New Canadian Casino May Go Cashless

Cashless Casinos in Delta City / Canada

Council members from the city of Delta, a small city that sits just outside Vancouver and, oddly enough, has no casinos, are reviewing an idea that just might help the troubled area solve its recent high-profile problems with fraud, organized crime, and money laundering. Casinos and local governments in British Columbia have been looking for a way to recover and restore faith after an independent report commissioned by the government last June revealed that the area had become a hub money laundering thanks to underground banks with links to illegal drugs and terrorism. This model could potentially be repeated in Canadian online casinos.

The Emergence Of The Vancouver Model

These underground banks would allow criminals to deposit their illicit funds and then receive payments with “clean” money back into Chinese bank accounts.

The circular cash-cleaning process more or less worked by giving dirty money to high-rolling Chinese gamblers who would then take advantage of the overly lax anti-money-laundering procedures that existed in a number of BC casinos. These gamblers could then deposit the money through the less-than-reputable banks and settle their debt with their benefactors upon return to China.

The scam worked so well that when it was discovered by international authorities trying to track the money it became known as “The Vancouver Model”, serving as a reference pattern to apply to other cases where similar activity was suspected.

Cashless Casinos Could Combat The Problem

Although the city of Delta doesn’t yet have any casinos within its borders, it has approved one. Not wanting to fall prey to the same problems that have stricken other BC casinos, the city has proposed the idea of a cashless casino in an attempt to mitigate many of the risks that a new casino could bring.

The local government in Delta has every reason to be proactive. The River Rock Casino in nearby Richmond is only about 10 miles away. The River Rock was singled out as the apparent hub for the massive money laundering operation. The entire thing was very local news for the residents of Delta.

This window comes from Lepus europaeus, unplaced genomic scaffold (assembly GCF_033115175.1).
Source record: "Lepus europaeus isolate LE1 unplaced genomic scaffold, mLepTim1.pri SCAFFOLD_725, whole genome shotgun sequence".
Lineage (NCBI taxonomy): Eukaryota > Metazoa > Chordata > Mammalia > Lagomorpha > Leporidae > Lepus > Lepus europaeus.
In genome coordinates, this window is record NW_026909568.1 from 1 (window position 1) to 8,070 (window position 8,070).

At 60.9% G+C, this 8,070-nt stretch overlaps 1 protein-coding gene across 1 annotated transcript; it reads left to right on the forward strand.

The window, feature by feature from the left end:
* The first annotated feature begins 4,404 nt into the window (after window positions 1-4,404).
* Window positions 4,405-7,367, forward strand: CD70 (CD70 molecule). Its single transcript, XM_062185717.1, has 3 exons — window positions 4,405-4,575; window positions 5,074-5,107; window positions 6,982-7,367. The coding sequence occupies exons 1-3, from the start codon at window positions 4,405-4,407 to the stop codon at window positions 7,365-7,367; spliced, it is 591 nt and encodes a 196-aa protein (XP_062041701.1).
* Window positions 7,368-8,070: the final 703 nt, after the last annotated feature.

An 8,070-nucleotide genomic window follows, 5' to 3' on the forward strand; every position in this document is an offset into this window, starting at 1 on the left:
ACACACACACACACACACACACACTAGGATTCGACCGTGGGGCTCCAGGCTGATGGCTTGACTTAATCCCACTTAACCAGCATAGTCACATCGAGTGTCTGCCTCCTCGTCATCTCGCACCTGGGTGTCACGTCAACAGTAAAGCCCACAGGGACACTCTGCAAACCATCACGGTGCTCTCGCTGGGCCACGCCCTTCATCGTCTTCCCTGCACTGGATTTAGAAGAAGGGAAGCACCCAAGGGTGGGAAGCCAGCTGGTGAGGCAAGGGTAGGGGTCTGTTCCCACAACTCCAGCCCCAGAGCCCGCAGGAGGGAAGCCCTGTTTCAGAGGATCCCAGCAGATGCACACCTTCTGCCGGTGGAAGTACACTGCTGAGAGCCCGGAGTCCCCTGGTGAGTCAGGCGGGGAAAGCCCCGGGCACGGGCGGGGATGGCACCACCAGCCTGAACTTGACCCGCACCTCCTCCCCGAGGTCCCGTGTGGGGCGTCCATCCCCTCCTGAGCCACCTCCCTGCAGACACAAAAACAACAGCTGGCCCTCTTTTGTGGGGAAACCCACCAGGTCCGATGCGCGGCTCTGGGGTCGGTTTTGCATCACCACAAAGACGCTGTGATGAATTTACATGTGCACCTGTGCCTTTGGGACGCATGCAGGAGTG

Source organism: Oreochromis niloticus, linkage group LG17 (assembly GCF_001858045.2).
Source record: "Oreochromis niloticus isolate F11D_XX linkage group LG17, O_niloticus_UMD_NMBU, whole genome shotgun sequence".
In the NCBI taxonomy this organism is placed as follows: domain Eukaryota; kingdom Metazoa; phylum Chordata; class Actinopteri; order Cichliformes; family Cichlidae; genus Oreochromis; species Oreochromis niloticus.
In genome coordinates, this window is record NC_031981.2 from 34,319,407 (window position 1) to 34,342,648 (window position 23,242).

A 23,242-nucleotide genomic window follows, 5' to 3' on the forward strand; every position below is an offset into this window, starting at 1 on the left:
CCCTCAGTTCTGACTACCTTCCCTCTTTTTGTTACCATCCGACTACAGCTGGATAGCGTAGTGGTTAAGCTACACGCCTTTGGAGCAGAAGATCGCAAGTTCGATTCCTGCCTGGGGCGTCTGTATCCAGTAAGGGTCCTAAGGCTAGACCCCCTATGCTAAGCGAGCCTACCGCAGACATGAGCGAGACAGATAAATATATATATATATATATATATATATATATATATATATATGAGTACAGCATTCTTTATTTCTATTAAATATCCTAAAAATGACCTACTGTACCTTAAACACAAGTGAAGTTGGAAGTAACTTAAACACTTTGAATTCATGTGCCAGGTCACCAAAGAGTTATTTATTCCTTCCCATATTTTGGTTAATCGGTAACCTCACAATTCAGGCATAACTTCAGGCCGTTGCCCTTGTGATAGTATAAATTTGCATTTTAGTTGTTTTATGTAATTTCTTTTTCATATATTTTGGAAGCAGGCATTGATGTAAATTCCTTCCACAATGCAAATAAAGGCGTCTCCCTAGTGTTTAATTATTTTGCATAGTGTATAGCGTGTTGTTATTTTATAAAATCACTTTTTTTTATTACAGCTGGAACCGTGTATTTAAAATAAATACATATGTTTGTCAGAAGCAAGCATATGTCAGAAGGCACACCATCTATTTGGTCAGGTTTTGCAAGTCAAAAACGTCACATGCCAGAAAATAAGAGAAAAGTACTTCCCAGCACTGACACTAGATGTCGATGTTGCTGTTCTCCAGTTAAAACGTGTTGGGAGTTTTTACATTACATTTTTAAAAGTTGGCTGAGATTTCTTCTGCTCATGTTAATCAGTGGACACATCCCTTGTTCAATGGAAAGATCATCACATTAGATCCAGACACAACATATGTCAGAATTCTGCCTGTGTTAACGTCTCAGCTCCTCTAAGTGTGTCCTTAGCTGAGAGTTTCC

On November 13, 2018, the BC Lottery Corporation announced the approval of a new gambling and entertainment facility in Delta, to be called the Cascades Casino, which will be owned and operated by Gateway Casinos.

Transparency Is The Key

George Harvie, the new mayor of Delta, made the idea of a cashless casino a major point during his election campaign. He singled out New Zealand casinos as a prime example of a place where a card-based payment and identification system has worked well.

A staff report from Delta briefly explains how the system would work. “Cashless systems require an account that is linked to the individual player whose identity has been verified. This means that gambling data can be tracked and money transactions are transparent, thereby limiting opportunities for crime such as money laundering.”

In reality, setting up such a system in land-based casinos would more or less provide the same security and identification procedures already in place at the vast majority of online casinos.

This would add to the recently enacted regulations which now require that all BC casinos report the source of any buy-ins that exceed C$10,000 (US$7,500) and that all players making such a buy-in must provide a receipt from their bank as proof of the source of the funds.

Laura Kirsten

Blogger and Casino Fan, originally from Argentina.

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